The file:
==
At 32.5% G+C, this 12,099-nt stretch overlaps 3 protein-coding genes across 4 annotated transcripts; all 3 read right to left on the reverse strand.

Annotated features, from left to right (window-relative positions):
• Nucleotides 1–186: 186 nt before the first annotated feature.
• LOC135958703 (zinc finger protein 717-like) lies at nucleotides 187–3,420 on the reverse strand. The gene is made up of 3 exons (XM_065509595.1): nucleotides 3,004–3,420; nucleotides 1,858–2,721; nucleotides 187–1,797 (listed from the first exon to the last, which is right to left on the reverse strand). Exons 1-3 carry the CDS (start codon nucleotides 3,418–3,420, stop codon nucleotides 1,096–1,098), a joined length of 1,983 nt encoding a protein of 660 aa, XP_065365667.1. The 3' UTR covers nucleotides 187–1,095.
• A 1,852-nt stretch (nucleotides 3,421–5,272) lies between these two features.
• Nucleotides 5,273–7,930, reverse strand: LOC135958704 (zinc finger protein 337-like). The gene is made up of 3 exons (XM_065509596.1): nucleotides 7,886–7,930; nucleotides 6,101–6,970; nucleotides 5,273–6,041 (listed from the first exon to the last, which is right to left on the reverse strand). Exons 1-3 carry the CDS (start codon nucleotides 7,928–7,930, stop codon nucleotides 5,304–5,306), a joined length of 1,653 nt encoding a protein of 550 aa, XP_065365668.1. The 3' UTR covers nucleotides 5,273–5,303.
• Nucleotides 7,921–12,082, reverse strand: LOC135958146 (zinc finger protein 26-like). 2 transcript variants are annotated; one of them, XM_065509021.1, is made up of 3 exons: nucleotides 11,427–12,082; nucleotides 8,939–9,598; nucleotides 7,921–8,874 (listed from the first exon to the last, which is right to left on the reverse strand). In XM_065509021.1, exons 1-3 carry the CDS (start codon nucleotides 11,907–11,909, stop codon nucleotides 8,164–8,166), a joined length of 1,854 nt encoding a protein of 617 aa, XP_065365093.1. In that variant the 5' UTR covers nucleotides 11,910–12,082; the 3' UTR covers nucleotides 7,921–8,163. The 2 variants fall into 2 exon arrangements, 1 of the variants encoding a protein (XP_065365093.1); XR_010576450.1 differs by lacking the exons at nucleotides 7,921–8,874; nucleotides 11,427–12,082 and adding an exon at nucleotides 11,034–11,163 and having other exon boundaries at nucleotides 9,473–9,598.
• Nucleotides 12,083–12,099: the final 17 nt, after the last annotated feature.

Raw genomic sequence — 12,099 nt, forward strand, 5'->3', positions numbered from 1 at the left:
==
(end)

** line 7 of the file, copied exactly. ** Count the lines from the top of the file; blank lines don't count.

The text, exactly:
• Nucleotides 7,921–12,082, reverse strand: LOC135958146 (zinc finger protein 26-like). 2 transcript variants are annotated; one of them, XM_065509021.1, is made up of 3 exons: nucleotides 11,427–12,082; nucleotides 8,939–9,598; nucleotides 7,921–8,874 (listed from the first exon to the last, which is right to left on the reverse strand). In XM_065509021.1, exons 1-3 carry the CDS (start codon nucleotides 11,907–11,909, stop codon nucleotides 8,164–8,166), a joined length of 1,854 nt encoding a protein of 617 aa, XP_065365093.1. In that variant the 5' UTR covers nucleotides 11,910–12,082; the 3' UTR covers nucleotides 7,921–8,163. The 2 variants fall into 2 exon arrangements, 1 of the variants encoding a protein (XP_065365093.1); XR_010576450.1 differs by lacking the exons at nucleotides 7,921–8,874; nucleotides 11,427–12,082 and adding an exon at nucleotides 11,034–11,163 and having other exon boundaries at nucleotides 9,473–9,598.